So with such a large and diverse range of people owning guns, why is the gun culture - the magazines, shooting clubs, lobbying organizations, etc. - seemingly so homogeneous? Partially because most people who happen to own guns don’t make a lifestyle of it. Partially because some gun owners are quiet about it because they belong to communities that frown on firearms. Cassidy told ESPN.com “There was a guy in California I really wanted to photograph. He eventually declined. He said, ‘It’s like you’re asking me to pose with my pornography collection.’ It was something he just didn’t want to be known as owning.”
And partially because the established gun culture’s authoritarian and socially conservative agenda alienates many unapologetic gun owners. There are many proud gun owners interested in fighting for the 2nd amendment, promoting individual gun ownership, reading about guns, and socializing with other gun owners. Ostracized by the established gun culture, they are creating their own.
Take the Pink Pistols, for example. According to their web site they were established in 2000 to sponsor shooting courses for sexual minorities, and help them get concealed carry licenses. There are now 45 Pink Pistols chapters in the US (and one in Canada), and each group sponsors monthly shooting outings.
They even gained a bit of notoriety with a bizarre mention on Fox News. On the June 21, 2007 episode of the O’Reilly Factor, “gang expert” Rod Wheeler warns viewers of the “Pink Pistol-Packing Group” - a dangerous lesbian gang active all over the country. In an article on their web site, the Southern Poverty Law Center note that while Wheeler claims there are over 150 active lesbian gangs in the DC area alone, other crime experts say there are only 150 to 175 gangs TOTAL in the entire DC area. According to SPLC, Wheeler now claims he wasn’t referring to the law abiding, gun advocacy group known as the Pink Pistols, but to some other group using the same name (that no other law enforcement agency in the US seems to have ever heard of).
The alternative gun culture now has their own voice, a zine called The American Gun Culture Report. AGCR provides an alternative to culturally conservative, authoritarian gun magazines. In the introduction to the first issue, AGCR editor Ross Eliot writes “Supporters of censorship, unaccountable court systems, secret prison camps and torture have claimed gun rights as their private issue far too long. It’s time to take it away from them.” AGCR publishes views from the likes of socialists, libertarians, pagans, and queers - anyone alienated by the mainstream gun press.
The pages of AGCR feature articles on “unexpected gun owners” such as Eleanor Roosevelt, analysis of the political positions espoused by the mainstream gun press, accounts of discrimination at shooting clubs, impassioned defenses of gun ownership, and much more. Eliot, who describes himself as a “non-doctrinal socialist,” says he publishes many things he does not agree with. “I’m not the best writer or editor,” Eliot says, “But I’m putting together a magazine I want to read, which is why I’m not pushing a specific social agenda.”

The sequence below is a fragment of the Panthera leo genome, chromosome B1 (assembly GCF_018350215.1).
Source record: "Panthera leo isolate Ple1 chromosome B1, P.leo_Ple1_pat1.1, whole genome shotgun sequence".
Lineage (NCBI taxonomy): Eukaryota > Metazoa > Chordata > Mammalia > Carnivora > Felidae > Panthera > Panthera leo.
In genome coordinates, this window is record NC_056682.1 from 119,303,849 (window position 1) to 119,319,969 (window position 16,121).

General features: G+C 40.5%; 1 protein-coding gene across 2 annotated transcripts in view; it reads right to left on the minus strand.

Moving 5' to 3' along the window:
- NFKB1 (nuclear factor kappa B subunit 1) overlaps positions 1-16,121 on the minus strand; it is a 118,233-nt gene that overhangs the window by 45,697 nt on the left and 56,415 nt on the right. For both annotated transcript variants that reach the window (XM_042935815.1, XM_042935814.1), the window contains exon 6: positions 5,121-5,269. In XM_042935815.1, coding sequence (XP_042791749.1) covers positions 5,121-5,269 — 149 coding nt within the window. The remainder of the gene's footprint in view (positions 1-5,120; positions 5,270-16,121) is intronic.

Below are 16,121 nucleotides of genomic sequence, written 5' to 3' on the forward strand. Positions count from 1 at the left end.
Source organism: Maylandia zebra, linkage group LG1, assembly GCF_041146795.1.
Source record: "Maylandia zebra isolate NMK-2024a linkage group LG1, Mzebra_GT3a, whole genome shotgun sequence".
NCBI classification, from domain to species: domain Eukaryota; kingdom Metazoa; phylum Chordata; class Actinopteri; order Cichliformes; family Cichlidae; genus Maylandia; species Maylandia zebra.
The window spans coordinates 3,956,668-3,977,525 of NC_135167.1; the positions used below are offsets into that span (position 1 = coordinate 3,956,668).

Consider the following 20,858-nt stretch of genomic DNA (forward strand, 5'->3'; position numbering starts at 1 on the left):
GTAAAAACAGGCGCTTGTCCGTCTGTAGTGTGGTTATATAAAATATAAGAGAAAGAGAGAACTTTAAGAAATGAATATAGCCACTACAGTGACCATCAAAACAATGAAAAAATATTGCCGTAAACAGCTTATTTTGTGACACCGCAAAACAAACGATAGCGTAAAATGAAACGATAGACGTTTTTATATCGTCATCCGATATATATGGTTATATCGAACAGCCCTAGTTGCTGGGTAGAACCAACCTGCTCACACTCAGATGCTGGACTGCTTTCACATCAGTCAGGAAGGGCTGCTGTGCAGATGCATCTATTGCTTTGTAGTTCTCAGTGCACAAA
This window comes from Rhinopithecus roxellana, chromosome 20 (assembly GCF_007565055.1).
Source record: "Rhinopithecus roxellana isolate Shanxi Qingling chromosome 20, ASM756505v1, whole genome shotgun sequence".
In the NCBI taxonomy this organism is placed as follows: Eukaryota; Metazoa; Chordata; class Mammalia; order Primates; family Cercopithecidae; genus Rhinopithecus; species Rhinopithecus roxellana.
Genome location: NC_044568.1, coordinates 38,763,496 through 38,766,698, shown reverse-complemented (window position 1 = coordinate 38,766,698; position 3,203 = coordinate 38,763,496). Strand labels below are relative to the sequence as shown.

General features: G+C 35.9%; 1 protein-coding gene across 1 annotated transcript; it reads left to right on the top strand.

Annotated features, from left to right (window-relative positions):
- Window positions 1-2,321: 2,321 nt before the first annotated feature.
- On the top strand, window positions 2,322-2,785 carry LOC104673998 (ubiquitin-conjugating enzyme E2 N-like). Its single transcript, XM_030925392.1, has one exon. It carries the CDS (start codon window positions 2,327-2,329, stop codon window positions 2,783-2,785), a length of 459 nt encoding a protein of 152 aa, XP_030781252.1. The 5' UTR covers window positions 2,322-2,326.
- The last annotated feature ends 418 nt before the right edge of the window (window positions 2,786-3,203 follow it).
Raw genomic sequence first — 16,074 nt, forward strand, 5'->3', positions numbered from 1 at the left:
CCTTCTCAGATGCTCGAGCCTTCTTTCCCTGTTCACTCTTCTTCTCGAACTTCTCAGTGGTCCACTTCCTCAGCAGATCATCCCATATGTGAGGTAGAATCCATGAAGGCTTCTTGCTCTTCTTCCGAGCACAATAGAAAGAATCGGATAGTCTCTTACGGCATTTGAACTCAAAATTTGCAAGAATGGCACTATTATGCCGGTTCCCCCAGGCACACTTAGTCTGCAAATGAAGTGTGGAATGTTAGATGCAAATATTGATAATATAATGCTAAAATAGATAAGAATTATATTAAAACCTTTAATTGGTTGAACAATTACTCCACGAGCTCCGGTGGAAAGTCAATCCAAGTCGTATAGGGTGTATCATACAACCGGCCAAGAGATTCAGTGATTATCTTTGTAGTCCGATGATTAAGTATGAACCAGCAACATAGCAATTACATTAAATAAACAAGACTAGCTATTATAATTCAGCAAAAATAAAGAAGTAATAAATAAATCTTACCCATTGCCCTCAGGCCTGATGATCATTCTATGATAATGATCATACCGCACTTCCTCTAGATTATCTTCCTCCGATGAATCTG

The zine was conceived one day in mid-2005 when Eliot was reading an issue of Guns and Ammo in the break room of the factory he works in. He says the magazine was “pissing him off” and he decided it was time for an alternative. He’d never made a zine before, but “There was this huge void not being filled, so I figured I might as well fill it.” Ross published the first issue in 2006 and the second in 2007. Both are available from zine and book stores across the US, or from their web site.
Eliot bought his first gun, a Mossberg 12 gauge shot gun, in late 2004 because “I was feeling more and more socially irresponsible for not having a gun.” The Rwandan Genocide changed how he viewed social violence, he says. “It was the most effective genocide in recorded history, about a million people were killed in three months. There have been have been much larger genocides, but this happened with unprecedented speed, and it was done with machetes. One person with a gun could have made a difference.”
Surprisingly, Eliot has received no negative responses to the zine from the left, even though he distributes it at anti-war protests. “The only negative response is from the mainstream gun press and their audiences.”
Eliot says he hasn’t really considered writing for the mainstream gun press, citing the plight of writers like
Dean Spier Dean Speir who were blacklisted from the mainstream gun press after criticizing major advertisers. Instead, he’d rather grow AGCR to the point where it can compete with mainstream gun magazines.
Update/Correction 9/28/09: Dean Speir commented below correcting both the misspelling of his name and my description of him as “blacklisted.” The error is my own, and not Eliot’s. Speir writes: